Even after you watch the titular boogeyman of director Bernard Rose’s 1992 Candyman tear into victims with his gruesome hook hand, it’s inexplicably tempting to find the nearest mirror and speak his name five times just to see what will happen. Everything about Candyman explains why you shouldn’t do this. And yet there’s something about the urban legend at the centre of the tale that makes you understand, at least partially, how and why people end up uttering the Candyman’s (Tony Todd) name, and what makes him such an unforgettable character in a genre full of murderous ghouls from beyond the grave.
Before Candyman properly begins digging into the meat of its supernatural story, it introduces you to a vision of Chicago’s Cabrini–Green public housing project that the camera’s eye very deliberately frames as the dangerous, frightening space that graduate student Helen Lyle (Virginia Madsen) inserts herself into. Though Helen, an upper-middle-class white woman, would normally have little reason to wander into Cabrini-Green, a predominantly working-class and Black neighbourhood, her research into urban legends leads to her learning of the Candyman, a ghoul said to haunt the area. Much as the legends of the Candyman frighten Cabrini-Green’s residents — who all know the stories of him murdering those foolish enough to invite him into their homes — the lore almost calls to Helen, who the movie often depicts as being uncharacteristically brave for a person of her social background.
It’s very easy to see Helen as Candyman’s heroine as she becomes increasingly convinced that a string of recent murders in Cabrini-Green might be the actual Candyman’s handiwork and not just the result of gang violence plaguing the neighbourhood. But to fully appreciate Candyman as a horror masterpiece and a very nuanced piece of social commentary, it’s important to understand how Helen herself brings an early element of darkness to the story that’s best understood from the perspectives of Black characters like Anne-Marie McCoy (Vanessa E.Williams, who will also appear in Nia DaCosta’s update). The moment that Helen steps foot in Cabrini-Green, her whiteness — her otherness — within the space is one of the ways the film establishes an unsettling atmosphere that quickly becomes otherworldly. Candyman shows you repeatedly how Helen puts faith in her academic studies and perspectives in order to see “through” the stories she hears about the Candyman in order to suss out the more realistic “truth” that must be the explanation behind the murders and the legends’ prevalence.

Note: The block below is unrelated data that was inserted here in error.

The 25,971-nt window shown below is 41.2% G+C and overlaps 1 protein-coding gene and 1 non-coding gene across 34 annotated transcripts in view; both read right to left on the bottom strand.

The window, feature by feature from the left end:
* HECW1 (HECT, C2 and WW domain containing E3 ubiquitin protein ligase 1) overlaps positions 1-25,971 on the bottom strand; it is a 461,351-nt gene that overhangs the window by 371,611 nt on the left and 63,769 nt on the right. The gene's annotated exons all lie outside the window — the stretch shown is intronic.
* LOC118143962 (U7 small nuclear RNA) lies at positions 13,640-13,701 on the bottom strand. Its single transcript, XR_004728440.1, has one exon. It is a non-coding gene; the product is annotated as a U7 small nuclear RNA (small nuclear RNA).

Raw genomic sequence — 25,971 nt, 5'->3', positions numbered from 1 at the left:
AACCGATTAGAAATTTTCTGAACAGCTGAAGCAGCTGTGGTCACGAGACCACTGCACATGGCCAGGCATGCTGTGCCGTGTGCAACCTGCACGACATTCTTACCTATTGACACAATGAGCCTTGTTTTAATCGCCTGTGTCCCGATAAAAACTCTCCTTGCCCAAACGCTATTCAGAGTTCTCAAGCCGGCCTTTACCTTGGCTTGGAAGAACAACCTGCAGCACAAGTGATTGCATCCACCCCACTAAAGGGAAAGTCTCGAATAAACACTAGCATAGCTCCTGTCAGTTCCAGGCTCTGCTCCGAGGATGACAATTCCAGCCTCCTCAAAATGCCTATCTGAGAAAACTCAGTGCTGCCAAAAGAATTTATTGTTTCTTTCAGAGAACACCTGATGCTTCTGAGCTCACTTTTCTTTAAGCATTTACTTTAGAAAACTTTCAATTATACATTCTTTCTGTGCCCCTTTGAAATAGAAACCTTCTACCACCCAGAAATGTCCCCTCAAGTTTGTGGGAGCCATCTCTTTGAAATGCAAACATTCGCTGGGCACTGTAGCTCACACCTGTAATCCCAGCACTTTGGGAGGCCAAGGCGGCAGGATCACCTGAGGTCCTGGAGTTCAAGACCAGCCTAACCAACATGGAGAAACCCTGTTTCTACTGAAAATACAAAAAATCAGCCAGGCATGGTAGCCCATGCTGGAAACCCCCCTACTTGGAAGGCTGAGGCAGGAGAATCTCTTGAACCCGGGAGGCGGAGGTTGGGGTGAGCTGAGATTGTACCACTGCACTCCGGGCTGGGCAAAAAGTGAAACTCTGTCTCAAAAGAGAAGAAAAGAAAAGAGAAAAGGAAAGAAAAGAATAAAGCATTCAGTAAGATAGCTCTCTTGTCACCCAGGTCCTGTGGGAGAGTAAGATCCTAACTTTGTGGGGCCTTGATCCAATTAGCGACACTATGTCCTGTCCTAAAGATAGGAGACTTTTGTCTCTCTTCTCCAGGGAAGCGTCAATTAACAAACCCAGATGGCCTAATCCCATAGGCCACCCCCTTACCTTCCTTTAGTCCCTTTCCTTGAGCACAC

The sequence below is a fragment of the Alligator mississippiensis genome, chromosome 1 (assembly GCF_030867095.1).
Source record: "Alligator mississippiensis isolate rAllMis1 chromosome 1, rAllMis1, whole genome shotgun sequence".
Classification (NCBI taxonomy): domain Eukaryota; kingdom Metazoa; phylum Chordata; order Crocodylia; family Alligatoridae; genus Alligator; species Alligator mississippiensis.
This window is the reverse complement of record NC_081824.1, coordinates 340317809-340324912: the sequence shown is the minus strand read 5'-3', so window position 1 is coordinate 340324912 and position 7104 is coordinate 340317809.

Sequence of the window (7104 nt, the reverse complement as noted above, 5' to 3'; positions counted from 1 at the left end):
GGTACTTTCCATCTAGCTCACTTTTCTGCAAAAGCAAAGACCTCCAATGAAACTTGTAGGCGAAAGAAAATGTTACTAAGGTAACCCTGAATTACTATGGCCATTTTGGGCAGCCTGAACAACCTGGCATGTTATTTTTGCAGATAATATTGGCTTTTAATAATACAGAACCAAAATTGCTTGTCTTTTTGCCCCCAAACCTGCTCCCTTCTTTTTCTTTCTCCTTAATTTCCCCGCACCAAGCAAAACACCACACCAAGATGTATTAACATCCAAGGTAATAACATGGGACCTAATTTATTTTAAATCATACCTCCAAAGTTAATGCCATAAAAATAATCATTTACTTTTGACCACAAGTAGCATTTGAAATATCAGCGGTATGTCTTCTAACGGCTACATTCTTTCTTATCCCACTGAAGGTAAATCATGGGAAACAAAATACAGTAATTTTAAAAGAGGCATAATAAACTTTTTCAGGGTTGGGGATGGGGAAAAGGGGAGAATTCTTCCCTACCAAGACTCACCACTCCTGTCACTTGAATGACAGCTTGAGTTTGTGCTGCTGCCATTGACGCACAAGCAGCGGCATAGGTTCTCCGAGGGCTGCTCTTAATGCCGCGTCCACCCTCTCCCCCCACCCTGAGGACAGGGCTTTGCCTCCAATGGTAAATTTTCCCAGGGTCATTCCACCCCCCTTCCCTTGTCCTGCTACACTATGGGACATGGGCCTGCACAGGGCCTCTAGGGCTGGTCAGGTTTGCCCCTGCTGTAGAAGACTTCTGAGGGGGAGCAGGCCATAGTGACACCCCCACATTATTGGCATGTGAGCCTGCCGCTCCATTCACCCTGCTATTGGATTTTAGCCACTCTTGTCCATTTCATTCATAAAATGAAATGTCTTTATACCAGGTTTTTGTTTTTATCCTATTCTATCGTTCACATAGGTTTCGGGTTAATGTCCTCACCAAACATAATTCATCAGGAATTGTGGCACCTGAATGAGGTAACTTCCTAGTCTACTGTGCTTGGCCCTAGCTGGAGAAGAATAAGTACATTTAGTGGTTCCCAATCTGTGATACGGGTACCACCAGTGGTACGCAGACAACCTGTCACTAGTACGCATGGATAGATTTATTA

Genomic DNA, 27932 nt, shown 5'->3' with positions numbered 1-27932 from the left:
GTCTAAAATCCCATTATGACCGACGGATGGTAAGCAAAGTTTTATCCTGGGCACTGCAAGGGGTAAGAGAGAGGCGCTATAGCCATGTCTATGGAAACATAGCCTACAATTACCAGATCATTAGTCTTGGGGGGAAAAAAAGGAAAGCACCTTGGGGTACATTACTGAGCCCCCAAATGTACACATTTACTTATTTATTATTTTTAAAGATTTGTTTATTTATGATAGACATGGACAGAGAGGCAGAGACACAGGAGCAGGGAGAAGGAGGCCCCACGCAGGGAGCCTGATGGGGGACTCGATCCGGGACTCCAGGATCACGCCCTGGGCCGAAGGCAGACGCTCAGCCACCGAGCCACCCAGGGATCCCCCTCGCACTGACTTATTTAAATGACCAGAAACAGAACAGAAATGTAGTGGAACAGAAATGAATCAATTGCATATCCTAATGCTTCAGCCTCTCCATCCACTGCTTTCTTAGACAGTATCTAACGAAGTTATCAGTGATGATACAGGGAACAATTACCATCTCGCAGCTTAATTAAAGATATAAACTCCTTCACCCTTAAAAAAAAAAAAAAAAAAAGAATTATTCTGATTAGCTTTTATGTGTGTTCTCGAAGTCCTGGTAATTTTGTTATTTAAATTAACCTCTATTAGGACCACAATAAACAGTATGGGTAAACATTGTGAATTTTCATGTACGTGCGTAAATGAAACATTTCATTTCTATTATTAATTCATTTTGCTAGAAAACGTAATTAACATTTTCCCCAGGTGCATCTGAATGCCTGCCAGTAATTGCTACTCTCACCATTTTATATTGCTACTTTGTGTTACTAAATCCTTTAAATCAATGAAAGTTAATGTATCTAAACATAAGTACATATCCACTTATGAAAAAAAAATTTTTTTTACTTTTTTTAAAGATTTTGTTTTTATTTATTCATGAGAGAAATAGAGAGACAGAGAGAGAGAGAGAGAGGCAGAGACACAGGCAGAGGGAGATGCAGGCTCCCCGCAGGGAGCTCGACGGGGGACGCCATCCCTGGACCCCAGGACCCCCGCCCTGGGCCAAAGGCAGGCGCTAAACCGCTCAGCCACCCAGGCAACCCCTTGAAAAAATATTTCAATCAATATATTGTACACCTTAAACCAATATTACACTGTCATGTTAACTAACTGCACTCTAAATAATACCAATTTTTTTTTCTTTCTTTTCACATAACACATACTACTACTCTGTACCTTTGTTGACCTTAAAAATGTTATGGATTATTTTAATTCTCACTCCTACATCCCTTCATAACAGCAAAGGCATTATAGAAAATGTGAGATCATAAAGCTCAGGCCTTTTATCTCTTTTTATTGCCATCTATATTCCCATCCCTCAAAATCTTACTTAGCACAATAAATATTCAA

None of these things prove to be enough to protect Helen from the actual Candyman, however, and he begins haunting her along with those living in Cabrini-Green. As the film unfolds, you can begin to see how, in a way, Helen is somewhat responsible for bringing in a new level of terror to the neighbourhood. Throughout the film, Anne-Marie and other residents repeatedly warn Helen that the legend isn’t something to be trifled with. In moments where Helen is told more or less to get out, Candyman is both speaking to the instincts that audiences would understandably have in response to seeing exactly what the Candyman does to people. But the movie’s also very knowingly giving voice to the reality that Cabrini-Green’s residents do understand what they’re dealing with in ways that Helen simply doesn’t.
When Candyman first released back in 1992, Hollywood was not yet rushing to pump out horror stories that turned the brutal realities of American racist history into cinematic nightmares the way it is today. But the movie’s explanation (which we won’t spoil) of the Candyman’s origins incorporates elements of the monstrous, anti-Black bigotry that was present at the country’s founding and shaped the way race and class function in our society.
Helen’s naivete about the Candyman’s origins, her connection to him, and how people unlike herself have been navigating the world differently ultimately become the most fascinating parts of Candyman’s plot, which turns into more of a psychological thriller in the final act. Watching Candyman now, you can see why Universal’s keen to revisit this world with DaCosta’s upcoming sequel. In a post-Get Out world, the next film’s themes are likely to hit harder and have a more chilling effect for audiences, and the same is true of the original, which is more than worth a rewatch.